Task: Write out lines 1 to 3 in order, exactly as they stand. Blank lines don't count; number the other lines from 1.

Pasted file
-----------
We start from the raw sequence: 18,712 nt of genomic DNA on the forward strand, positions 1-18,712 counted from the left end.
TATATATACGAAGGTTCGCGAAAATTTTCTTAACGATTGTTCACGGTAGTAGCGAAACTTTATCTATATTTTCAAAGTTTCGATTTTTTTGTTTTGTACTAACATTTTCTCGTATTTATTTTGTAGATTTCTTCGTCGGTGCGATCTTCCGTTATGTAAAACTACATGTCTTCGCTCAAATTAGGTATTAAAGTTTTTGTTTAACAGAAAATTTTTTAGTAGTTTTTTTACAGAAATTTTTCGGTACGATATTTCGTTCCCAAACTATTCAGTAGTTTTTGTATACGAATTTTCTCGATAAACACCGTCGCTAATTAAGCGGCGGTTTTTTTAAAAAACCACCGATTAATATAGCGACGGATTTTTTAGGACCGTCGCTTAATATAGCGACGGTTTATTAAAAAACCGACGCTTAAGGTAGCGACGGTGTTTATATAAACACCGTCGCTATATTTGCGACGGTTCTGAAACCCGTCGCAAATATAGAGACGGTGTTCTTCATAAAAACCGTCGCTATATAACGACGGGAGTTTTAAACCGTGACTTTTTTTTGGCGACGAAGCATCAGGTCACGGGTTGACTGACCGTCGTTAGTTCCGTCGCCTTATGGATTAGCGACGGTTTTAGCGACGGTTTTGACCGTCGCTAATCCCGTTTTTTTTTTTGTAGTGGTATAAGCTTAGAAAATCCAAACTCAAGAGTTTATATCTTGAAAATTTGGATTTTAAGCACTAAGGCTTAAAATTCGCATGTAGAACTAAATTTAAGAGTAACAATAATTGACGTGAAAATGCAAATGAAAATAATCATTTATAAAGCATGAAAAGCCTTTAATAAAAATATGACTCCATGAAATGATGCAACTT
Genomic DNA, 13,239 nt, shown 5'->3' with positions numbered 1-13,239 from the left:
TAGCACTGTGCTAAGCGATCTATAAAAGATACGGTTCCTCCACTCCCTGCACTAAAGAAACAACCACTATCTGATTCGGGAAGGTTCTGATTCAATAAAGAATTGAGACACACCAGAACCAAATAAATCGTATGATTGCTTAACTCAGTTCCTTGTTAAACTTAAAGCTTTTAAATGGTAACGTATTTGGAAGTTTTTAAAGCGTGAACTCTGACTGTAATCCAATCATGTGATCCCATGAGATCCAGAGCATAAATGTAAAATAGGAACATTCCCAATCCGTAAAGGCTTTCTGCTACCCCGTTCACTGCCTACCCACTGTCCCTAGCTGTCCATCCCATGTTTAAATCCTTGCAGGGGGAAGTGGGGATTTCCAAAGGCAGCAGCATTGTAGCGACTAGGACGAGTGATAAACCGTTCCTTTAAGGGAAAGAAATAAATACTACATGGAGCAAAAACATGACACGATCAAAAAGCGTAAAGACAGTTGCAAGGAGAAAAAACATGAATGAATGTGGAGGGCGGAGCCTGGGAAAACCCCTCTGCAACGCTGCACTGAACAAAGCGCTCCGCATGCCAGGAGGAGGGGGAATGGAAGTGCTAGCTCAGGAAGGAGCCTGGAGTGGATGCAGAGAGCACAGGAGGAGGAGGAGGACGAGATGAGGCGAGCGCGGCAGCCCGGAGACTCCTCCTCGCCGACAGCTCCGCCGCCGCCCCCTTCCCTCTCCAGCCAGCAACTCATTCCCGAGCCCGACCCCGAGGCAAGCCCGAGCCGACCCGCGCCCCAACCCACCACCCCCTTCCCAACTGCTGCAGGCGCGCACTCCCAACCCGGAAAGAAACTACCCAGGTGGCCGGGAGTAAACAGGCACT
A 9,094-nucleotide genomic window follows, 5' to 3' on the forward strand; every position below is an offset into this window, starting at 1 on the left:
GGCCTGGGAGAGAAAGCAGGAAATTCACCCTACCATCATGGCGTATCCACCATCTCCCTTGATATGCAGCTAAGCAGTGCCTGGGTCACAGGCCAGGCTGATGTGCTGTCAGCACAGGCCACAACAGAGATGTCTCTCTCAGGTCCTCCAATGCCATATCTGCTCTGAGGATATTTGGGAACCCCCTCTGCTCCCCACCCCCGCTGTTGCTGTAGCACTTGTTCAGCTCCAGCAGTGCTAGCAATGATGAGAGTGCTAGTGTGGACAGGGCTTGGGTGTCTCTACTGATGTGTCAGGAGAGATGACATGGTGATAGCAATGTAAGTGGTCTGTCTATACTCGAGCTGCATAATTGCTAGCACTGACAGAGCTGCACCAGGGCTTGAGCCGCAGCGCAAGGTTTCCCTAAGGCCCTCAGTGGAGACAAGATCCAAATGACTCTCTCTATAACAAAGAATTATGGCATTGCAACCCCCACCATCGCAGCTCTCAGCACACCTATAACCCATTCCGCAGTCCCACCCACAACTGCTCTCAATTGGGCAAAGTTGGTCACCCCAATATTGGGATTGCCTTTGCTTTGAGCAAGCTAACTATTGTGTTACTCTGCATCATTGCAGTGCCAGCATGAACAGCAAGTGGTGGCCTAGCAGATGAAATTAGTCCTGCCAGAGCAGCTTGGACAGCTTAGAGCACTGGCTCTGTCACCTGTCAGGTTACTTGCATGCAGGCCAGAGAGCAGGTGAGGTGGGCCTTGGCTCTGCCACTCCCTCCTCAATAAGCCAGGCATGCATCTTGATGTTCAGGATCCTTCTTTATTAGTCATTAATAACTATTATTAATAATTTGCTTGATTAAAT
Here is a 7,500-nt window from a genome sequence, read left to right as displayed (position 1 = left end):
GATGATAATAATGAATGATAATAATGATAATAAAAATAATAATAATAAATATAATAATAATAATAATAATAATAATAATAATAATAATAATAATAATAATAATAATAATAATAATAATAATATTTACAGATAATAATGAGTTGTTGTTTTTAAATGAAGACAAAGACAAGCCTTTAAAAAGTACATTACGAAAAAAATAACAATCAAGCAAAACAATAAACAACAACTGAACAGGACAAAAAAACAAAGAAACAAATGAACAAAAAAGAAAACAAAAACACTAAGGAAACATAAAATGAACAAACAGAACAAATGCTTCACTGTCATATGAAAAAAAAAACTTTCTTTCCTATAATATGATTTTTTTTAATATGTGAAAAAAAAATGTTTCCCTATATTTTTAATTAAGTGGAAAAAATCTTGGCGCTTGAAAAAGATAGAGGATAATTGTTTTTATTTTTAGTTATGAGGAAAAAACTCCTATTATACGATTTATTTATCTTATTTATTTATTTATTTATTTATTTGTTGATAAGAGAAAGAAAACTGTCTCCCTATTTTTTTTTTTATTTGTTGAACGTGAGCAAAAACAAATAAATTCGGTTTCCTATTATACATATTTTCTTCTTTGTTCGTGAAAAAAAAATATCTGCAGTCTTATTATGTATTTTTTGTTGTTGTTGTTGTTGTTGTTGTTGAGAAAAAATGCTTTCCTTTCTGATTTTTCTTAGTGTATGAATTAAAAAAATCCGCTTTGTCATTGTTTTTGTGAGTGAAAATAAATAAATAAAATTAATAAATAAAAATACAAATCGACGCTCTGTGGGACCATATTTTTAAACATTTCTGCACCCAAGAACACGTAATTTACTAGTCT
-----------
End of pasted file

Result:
We start from the raw sequence: 18,712 nt of genomic DNA on the forward strand, positions 1-18,712 counted from the left end.
TATATATACGAAGGTTCGCGAAAATTTTCTTAACGATTGTTCACGGTAGTAGCGAAACTTTATCTATATTTTCAAAGTTTCGATTTTTTTGTTTTGTACTAACATTTTCTCGTATTTATTTTGTAGATTTCTTCGTCGGTGCGATCTTCCGTTATGTAAAACTACATGTCTTCGCTCAAATTAGGTATTAAAGTTTTTGTTTAACAGAAAATTTTTTAGTAGTTTTTTTACAGAAATTTTTCGGTACGATATTTCGTTCCCAAACTATTCAGTAGTTTTTGTATACGAATTTTCTCGATAAACACCGTCGCTAATTAAGCGGCGGTTTTTTTAAAAAACCACCGATTAATATAGCGACGGATTTTTTAGGACCGTCGCTTAATATAGCGACGGTTTATTAAAAAACCGACGCTTAAGGTAGCGACGGTGTTTATATAAACACCGTCGCTATATTTGCGACGGTTCTGAAACCCGTCGCAAATATAGAGACGGTGTTCTTCATAAAAACCGTCGCTATATAACGACGGGAGTTTTAAACCGTGACTTTTTTTTGGCGACGAAGCATCAGGTCACGGGTTGACTGACCGTCGTTAGTTCCGTCGCCTTATGGATTAGCGACGGTTTTAGCGACGGTTTTGACCGTCGCTAATCCCGTTTTTTTTTTTGTAGTGGTATAAGCTTAGAAAATCCAAACTCAAGAGTTTATATCTTGAAAATTTGGATTTTAAGCACTAAGGCTTAAAATTCGCATGTAGAACTAAATTTAAGAGTAACAATAATTGACGTGAAAATGCAAATGAAAATAATCATTTATAAAGCATGAAAAGCCTTTAATAAAAATATGACTCCATGAAATGATGCAACTT
Genomic DNA, 13,239 nt, shown 5'->3' with positions numbered 1-13,239 from the left: